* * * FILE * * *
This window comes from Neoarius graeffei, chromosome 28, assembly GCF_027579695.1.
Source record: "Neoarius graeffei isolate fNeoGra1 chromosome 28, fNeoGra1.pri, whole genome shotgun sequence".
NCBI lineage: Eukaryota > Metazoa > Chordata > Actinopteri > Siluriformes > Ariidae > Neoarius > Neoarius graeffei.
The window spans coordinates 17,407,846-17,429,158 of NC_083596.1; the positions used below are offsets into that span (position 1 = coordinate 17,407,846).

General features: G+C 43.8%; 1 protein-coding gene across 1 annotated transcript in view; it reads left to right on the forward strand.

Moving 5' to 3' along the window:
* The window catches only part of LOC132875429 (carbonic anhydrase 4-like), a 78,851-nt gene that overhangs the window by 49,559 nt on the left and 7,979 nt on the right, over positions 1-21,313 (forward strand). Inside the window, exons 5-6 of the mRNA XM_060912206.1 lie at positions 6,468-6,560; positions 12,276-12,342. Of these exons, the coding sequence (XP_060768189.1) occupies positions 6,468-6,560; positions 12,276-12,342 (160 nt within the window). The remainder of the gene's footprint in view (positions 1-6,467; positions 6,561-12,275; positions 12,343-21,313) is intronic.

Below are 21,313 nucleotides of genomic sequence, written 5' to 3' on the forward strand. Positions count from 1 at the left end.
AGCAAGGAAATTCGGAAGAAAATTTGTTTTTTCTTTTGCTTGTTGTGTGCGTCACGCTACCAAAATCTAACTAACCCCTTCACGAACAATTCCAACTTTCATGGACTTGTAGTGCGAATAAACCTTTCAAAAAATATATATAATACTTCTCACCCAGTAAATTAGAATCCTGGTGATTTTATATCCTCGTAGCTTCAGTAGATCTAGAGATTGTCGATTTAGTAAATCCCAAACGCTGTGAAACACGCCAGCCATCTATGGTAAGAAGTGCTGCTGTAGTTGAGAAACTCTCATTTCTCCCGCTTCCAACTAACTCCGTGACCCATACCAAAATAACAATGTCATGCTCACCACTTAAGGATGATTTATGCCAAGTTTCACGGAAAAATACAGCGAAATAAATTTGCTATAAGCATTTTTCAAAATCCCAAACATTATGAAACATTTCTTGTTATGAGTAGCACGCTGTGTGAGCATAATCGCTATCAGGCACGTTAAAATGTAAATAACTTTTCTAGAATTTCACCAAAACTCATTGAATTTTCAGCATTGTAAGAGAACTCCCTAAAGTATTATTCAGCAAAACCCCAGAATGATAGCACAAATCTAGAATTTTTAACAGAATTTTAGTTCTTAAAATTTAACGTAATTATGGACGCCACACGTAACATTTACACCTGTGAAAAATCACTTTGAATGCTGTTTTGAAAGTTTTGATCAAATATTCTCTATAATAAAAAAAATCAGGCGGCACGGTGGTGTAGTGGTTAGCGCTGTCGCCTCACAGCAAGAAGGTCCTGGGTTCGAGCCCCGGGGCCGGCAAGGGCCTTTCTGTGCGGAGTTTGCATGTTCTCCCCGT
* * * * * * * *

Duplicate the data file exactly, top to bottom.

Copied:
This window comes from Neoarius graeffei, chromosome 28, assembly GCF_027579695.1.
Source record: "Neoarius graeffei isolate fNeoGra1 chromosome 28, fNeoGra1.pri, whole genome shotgun sequence".
NCBI lineage: Eukaryota > Metazoa > Chordata > Actinopteri > Siluriformes > Ariidae > Neoarius > Neoarius graeffei.
The window spans coordinates 17,407,846-17,429,158 of NC_083596.1; the positions used below are offsets into that span (position 1 = coordinate 17,407,846).

General features: G+C 43.8%; 1 protein-coding gene across 1 annotated transcript in view; it reads left to right on the forward strand.

Moving 5' to 3' along the window:
* The window catches only part of LOC132875429 (carbonic anhydrase 4-like), a 78,851-nt gene that overhangs the window by 49,559 nt on the left and 7,979 nt on the right, over positions 1-21,313 (forward strand). Inside the window, exons 5-6 of the mRNA XM_060912206.1 lie at positions 6,468-6,560; positions 12,276-12,342. Of these exons, the coding sequence (XP_060768189.1) occupies positions 6,468-6,560; positions 12,276-12,342 (160 nt within the window). The remainder of the gene's footprint in view (positions 1-6,467; positions 6,561-12,275; positions 12,343-21,313) is intronic.

Below are 21,313 nucleotides of genomic sequence, written 5' to 3' on the forward strand. Positions count from 1 at the left end.
AGCAAGGAAATTCGGAAGAAAATTTGTTTTTTCTTTTGCTTGTTGTGTGCGTCACGCTACCAAAATCTAACTAACCCCTTCACGAACAATTCCAACTTTCATGGACTTGTAGTGCGAATAAACCTTTCAAAAAATATATATAATACTTCTCACCCAGTAAATTAGAATCCTGGTGATTTTATATCCTCGTAGCTTCAGTAGATCTAGAGATTGTCGATTTAGTAAATCCCAAACGCTGTGAAACACGCCAGCCATCTATGGTAAGAAGTGCTGCTGTAGTTGAGAAACTCTCATTTCTCCCGCTTCCAACTAACTCCGTGACCCATACCAAAATAACAATGTCATGCTCACCACTTAAGGATGATTTATGCCAAGTTTCACGGAAAAATACAGCGAAATAAATTTGCTATAAGCATTTTTCAAAATCCCAAACATTATGAAACATTTCTTGTTATGAGTAGCACGCTGTGTGAGCATAATCGCTATCAGGCACGTTAAAATGTAAATAACTTTTCTAGAATTTCACCAAAACTCATTGAATTTTCAGCATTGTAAGAGAACTCCCTAAAGTATTATTCAGCAAAACCCCAGAATGATAGCACAAATCTAGAATTTTTAACAGAATTTTAGTTCTTAAAATTTAACGTAATTATGGACGCCACACGTAACATTTACACCTGTGAAAAATCACTTTGAATGCTGTTTTGAAAGTTTTGATCAAATATTCTCTATAATAAAAAAAATCAGGCGGCACGGTGGTGTAGTGGTTAGCGCTGTCGCCTCACAGCAAGAAGGTCCTGGGTTCGAGCCCCGGGGCCGGCAAGGGCCTTTCTGTGCGGAGTTTGCATGTTCTCCCCGT